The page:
When was the last time you got away – as in, really got away? If you’re looking for a change of scenery or pace and you don’t mind physical exertion, a long-distance wilderness hike might be a good option. The continental United States harbors countless miles of well-maintained hiking trails, including many long-distance trails that stretch for hundreds or even thousands of miles.
Whether you’re planning a day-long jaunt through the forest or a multi-week expedition across a mountain range, there are probably more options than you realize within easy driving distance of your home base.
What Is a Long-Distance Hike?
The concept of a long-distance hike can be subjective. Some hikers, often in their youth, are fortunate enough to be able to drop everything for a few months and hike the length of one of the continent’s great trails, such as the Appalachian Trail or Pacific Crest Trail. However, for many folks, such long trips aren’t possible. Even taking a week off of work is difficult for some full-time workers with families and other obligations.
Fitness level is another important consideration. Even on level ground, hiking is hard work – especially if you haven’t trained for it in a while. A couple of days on the trail can take a lot out of you. If you haven’t hiked in a while or simply want to take your time to smell the roses, it’s best to limit your hike’s duration.
A good rule of thumb is that a long-distance hike is any hike that would take the place of another type of trip or vacation. It could be as short as a full day without an overnight component (replacing a day trip), take place over the course of a weekend (replacing a sedentary weekend getaway), or replace a longer vacation of a week or more. Of course, you can complete a long-distance hike as one part of a longer trip – staying in a hotel for a few days and then heading out on the trail and camping for another few days.
While the length of your long-distance hike is affected by your fitness level, the terrain you intend to travel, and simply how much time you can spare, there are certain considerations and safety precautions that can help you get the most out of your trip.
Considerations When Planning a Long-Distance Hike
Even the most experienced hikers don’t jump into a long-distance hike without planning and preparing days in advance. For new hikers, preparation is doubly important. If you travel during the warm season and stay on marked trails, your journey won’t resemble a polar trek or Himalayan mountain climb. But any multi-day trip in the wilderness still requires careful planning and commonsense safety precautions.
Equipment and Gear
Your trip will be far safer and more comfortable if you have more or all of the following items. The listed price ranges are for new gear, but you may be able to save a significant amount of money if you purchase used. Gently used items are available at outdoor retailers such as REI and Gander Mountain, at general-purpose online marketplaces such as eBay and Craigslist, and at niche websites such as GearTrade.com and Backpacker.com.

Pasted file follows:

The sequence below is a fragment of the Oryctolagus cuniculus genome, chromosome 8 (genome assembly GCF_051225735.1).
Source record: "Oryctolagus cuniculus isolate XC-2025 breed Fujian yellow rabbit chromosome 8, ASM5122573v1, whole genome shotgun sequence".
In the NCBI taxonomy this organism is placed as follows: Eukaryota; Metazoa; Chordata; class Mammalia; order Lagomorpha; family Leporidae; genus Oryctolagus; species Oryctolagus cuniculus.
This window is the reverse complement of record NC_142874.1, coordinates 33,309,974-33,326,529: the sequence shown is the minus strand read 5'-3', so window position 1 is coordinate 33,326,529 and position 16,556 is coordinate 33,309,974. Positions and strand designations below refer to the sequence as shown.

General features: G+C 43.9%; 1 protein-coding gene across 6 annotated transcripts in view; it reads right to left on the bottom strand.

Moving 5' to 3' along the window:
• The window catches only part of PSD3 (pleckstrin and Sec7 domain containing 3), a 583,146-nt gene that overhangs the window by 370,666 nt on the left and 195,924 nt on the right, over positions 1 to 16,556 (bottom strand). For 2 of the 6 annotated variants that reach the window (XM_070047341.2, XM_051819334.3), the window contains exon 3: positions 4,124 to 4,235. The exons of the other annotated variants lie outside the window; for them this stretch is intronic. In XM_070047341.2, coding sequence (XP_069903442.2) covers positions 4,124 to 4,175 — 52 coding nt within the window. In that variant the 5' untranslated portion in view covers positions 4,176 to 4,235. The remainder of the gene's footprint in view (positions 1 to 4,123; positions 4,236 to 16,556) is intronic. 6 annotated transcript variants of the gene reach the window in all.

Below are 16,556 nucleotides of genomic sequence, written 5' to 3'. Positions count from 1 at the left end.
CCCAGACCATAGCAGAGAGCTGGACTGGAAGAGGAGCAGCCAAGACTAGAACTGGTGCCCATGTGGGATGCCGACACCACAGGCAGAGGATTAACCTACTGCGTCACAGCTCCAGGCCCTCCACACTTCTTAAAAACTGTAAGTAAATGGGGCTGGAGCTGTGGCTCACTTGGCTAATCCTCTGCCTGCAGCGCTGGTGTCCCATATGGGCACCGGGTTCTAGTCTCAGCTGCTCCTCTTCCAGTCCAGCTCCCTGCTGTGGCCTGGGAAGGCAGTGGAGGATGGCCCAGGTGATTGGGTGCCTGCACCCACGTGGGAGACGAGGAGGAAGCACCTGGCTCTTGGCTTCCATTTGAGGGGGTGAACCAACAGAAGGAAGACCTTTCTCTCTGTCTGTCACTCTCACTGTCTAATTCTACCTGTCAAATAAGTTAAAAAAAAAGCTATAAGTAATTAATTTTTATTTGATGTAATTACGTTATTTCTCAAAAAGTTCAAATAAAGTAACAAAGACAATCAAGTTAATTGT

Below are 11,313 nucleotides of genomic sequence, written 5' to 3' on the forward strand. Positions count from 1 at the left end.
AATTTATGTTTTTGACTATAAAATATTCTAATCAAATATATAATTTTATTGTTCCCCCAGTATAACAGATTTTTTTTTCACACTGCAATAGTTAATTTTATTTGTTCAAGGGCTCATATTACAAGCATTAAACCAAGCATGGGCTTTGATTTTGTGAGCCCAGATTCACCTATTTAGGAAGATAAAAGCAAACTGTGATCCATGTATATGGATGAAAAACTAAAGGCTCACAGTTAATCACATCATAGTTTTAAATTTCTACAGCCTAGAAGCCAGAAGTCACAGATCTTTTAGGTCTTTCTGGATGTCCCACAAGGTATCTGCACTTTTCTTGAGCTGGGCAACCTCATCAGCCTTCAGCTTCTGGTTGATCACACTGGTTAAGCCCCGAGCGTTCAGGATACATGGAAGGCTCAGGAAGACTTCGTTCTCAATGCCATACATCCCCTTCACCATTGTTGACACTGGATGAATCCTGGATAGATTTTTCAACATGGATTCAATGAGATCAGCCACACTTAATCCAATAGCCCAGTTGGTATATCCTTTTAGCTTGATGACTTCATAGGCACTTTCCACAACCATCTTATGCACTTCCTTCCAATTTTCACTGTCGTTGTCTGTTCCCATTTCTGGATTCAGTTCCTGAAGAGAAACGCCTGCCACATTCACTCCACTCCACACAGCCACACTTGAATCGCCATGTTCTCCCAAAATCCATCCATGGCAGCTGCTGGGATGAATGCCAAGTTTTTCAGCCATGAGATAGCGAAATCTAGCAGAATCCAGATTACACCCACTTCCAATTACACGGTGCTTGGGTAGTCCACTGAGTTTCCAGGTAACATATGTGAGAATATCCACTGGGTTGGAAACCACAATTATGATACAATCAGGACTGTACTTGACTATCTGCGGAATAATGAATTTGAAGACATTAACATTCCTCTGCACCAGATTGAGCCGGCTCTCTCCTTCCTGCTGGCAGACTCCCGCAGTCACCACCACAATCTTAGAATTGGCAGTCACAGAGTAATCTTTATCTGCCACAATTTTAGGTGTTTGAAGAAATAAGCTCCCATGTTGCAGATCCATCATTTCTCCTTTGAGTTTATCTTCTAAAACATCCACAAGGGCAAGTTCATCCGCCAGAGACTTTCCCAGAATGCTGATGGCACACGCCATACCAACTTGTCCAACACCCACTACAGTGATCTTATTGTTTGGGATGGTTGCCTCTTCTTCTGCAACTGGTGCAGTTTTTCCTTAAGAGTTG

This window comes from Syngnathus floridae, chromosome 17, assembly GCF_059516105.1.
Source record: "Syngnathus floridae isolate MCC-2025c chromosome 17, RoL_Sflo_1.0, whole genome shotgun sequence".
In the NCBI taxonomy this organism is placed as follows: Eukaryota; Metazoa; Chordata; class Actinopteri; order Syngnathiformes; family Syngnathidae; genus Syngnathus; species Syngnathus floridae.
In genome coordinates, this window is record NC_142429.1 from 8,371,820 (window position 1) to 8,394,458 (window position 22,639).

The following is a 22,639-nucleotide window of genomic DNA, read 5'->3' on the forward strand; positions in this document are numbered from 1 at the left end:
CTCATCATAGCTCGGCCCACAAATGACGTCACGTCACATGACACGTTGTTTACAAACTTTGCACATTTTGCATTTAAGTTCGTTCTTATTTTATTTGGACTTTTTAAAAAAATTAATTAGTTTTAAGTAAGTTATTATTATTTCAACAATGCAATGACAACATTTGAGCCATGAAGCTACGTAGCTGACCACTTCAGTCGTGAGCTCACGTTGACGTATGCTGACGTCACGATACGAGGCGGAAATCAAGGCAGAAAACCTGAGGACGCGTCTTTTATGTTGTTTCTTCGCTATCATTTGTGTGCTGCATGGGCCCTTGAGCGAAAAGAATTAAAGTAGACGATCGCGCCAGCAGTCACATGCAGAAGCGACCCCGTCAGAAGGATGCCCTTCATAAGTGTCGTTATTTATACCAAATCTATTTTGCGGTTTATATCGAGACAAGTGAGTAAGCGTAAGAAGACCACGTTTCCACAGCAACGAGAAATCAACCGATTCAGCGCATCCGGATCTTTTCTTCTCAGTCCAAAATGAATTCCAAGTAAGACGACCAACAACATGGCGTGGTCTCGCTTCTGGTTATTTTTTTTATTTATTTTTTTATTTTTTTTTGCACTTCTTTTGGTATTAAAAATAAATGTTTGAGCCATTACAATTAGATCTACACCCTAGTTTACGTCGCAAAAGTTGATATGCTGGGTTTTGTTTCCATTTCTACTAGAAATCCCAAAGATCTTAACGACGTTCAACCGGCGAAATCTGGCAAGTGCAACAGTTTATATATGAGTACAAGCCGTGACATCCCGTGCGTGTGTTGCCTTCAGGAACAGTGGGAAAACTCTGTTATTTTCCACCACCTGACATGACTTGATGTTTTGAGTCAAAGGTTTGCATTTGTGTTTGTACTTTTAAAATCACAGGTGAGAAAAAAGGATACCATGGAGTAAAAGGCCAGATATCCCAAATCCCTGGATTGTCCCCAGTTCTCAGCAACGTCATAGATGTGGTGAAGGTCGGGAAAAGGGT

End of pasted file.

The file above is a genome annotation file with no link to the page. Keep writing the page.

- Large, Sturdy Backpack: $140 to more than $1,000 for new, name-brand gear.
- Weather-Appropriate Tent: $75 to more than $1,000, depending on size and brand, with rentals from $15 per day.
- Hiking Boots: $30 to more than $200.
- Backup Shoes: Consider bringing a lightweight second pair of shoes for emergencies (or post-hike relaxation at your campsite). Skinners makes a fantastic sock-shoe hybrid that’s ideal for outdoor use.
- Cooking and Eating Equipment: Might include a lightweight gas stove, aluminum pots and pans, and lightweight silverware. Cost varies depending on your selection and brand.
- Water Bottles: Metal water bottles are durable but heavier and more expensive, while plastic water bottles are cheaper but less durable. $5 to more than $20, depending on brand and composition.
- Sunscreen: SPF 30 and above is recommended for any weather, while SPF 45 or even 50 and above is ideal for high-altitude areas. $3 to more than $10 per tube, depending on strength and brand.
- Weather-Appropriate Clothing: This might include waterproof socks, waterproof under layers, sturdy pants, a cap, and sunglasses, depending on the location, altitude, and time of year. Cost varies depending on your selection and brand.
- Two-Way Radio: If you expect to be in a very remote area where cell phones may not work, this may be useful in an emergency. $50 to more than $100.
Health and Safety
Depending on the route, altitude, time of year, and your physical health, long-distance hiking presents certain safety risks. For starters, don’t overexert yourself. While experienced hikers can cover 15 miles or more per day, 6 to 10 miles per day – perhaps fewer in very rugged, high-elevation, or weather-affected areas – is more realistic for novices.
This is especially important at altitude – above 10,000 feet, even if you’re in good shape, and above 5,000 feet if you’re not in ideal condition. Plan your route ahead of time and give a written copy to at least one other person who’s not on the trail with you. If a weather or medical emergency strikes, this may significantly increase your chances of rescue.